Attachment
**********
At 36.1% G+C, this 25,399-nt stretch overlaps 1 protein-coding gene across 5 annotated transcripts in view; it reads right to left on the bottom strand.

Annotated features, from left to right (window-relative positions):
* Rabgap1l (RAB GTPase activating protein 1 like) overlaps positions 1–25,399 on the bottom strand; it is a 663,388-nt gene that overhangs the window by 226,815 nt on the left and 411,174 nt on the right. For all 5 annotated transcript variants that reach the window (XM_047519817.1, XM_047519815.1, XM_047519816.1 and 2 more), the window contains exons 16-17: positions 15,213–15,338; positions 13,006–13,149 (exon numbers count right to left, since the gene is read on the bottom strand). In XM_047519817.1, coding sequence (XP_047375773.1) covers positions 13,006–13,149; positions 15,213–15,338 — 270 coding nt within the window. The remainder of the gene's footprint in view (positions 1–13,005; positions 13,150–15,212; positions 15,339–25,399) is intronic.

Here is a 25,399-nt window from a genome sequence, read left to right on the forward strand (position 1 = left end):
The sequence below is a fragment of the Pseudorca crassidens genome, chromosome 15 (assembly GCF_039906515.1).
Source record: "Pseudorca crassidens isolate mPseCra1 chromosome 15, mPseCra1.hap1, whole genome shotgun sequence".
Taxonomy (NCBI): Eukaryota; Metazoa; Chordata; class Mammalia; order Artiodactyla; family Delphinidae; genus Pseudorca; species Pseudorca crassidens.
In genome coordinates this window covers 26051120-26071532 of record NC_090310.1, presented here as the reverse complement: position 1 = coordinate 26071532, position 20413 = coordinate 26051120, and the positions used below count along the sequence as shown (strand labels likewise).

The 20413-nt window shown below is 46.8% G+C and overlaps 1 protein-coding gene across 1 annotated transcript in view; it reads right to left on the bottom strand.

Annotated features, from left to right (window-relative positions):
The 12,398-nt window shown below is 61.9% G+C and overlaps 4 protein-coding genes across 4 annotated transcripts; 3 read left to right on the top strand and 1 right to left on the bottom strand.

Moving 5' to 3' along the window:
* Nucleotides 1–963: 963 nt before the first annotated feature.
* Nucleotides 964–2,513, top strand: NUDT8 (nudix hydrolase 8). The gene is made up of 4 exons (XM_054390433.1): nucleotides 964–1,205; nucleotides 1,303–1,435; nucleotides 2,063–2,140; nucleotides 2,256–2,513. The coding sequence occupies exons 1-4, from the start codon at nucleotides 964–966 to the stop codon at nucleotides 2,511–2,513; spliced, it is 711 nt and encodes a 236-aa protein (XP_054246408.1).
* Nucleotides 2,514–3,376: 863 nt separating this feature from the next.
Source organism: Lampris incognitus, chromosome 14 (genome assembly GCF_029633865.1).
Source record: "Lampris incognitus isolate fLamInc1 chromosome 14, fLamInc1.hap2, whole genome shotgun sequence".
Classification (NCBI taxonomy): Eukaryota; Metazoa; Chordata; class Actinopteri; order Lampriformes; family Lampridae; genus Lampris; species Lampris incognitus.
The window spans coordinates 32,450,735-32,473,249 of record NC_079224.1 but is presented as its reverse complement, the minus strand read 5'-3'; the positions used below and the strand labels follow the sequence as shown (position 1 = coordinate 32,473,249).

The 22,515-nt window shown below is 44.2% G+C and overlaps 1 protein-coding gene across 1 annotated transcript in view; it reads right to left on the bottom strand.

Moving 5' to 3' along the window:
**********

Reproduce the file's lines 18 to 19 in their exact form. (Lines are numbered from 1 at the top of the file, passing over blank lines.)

Classification (NCBI taxonomy): Eukaryota; Metazoa; Chordata; class Actinopteri; order Lampriformes; family Lampridae; genus Lampris; species Lampris incognitus.
The window spans coordinates 32,450,735-32,473,249 of record NC_079224.1 but is presented as its reverse complement, the minus strand read 5'-3'; the positions used below and the strand labels follow the sequence as shown (position 1 = coordinate 32,473,249).